Ed.D. Dissertations

Date of Award

Summer 6-2017

Document Type

Open Access Dissertation

College

College of Education

Department

Education

Degree Name

Doctorate of Education, Ed.D.

Faculty Chair

Mark Jimenez, Ed.D.

Content Specialist

Doris Dickerson, Ed.D.

Content Reader

William Hunter, Ed.D.

Keywords

gender, underrepresentation, female, secondary, leadership, public

Abstract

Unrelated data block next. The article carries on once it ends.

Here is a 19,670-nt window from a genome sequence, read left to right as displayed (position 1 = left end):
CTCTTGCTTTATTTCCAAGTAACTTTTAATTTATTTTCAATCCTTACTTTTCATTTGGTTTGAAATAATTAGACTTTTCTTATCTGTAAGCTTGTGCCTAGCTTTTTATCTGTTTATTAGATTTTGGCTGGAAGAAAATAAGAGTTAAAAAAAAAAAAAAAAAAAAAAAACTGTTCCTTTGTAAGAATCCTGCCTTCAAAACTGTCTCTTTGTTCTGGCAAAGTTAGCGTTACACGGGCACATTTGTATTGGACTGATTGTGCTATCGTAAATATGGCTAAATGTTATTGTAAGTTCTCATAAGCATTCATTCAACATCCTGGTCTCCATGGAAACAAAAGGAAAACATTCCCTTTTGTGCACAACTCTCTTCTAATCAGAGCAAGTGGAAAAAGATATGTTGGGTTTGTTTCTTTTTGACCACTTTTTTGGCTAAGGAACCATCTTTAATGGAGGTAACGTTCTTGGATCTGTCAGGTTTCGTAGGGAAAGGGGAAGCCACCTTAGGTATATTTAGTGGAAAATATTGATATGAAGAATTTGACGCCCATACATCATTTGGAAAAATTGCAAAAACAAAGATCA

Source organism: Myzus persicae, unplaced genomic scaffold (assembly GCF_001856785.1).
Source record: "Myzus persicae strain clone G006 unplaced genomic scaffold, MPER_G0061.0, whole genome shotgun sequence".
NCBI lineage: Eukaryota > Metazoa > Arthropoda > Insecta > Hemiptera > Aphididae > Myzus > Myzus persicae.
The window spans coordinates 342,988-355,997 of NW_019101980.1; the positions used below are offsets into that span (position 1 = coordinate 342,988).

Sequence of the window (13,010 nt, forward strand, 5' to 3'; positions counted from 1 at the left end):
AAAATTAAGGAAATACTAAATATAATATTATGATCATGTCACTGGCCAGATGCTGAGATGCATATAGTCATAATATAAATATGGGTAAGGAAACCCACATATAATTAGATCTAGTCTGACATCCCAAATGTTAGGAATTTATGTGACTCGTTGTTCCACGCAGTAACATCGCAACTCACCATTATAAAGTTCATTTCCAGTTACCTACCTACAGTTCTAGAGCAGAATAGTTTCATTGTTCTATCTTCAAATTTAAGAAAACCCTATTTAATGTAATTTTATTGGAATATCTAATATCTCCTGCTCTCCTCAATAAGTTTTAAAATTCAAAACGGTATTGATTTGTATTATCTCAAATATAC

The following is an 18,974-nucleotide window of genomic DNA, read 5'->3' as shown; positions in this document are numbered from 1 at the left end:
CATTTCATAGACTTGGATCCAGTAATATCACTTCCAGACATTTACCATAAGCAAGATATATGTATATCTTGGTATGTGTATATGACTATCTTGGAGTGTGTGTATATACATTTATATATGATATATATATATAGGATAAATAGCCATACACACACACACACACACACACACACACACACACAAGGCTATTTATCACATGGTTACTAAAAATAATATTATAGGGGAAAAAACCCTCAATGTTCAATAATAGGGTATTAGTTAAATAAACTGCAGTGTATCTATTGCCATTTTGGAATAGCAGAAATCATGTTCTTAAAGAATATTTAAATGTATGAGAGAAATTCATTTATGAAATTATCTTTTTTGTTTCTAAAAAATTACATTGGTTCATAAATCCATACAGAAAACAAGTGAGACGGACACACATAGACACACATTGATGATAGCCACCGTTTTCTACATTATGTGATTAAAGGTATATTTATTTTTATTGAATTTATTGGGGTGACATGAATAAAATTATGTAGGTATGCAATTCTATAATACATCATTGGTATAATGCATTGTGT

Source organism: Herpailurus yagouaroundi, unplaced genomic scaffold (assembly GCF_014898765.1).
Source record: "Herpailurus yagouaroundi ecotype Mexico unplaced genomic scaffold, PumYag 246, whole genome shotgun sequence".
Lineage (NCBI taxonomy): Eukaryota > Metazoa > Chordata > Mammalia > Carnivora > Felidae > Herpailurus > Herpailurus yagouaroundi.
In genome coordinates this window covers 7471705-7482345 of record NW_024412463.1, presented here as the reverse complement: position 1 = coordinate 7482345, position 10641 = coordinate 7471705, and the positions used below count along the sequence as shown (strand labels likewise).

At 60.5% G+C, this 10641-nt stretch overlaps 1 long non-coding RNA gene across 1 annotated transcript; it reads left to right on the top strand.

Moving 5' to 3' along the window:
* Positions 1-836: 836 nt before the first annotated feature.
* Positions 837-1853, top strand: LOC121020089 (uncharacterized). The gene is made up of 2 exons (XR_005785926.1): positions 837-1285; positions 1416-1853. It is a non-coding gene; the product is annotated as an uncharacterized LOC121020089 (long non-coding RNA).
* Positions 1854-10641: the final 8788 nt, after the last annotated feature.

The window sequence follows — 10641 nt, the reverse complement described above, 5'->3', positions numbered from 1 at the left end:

Despite advances in political movements and societal awareness, there is still an obvious gender discrepancy among U.S. public education secondary school and superintendent positions plaguing our nation. Data indicates that most middle and high school classroom teaching positions are filled by women and yet more campuses and districts are led by men. The literature review uncovered two main categories that lead to this gap: external and internal factors. Societal bias, stereotypes, and hiring practices are among the external causations of this margin. Likewise, work life balance and self-desire to combat old organizational structure impact women internally from assuming advanced leadership positions. Based on this information, and two guiding questions addressing women’s challenges and perceptions were explored, and an anonymous survey of current and aspiring leaders from three Houston, Texas area public school districts was administered. The results demonstrate a correlation to the two categories discovered through the literature review and key findings were generated to gain more understanding into the gender gap. The study includes direct comments and experiences provided by the study group. More importantly, the study provided viable insight into steps and further study options that can be generated to continue the conversation addressing a more balanced leadership profile.

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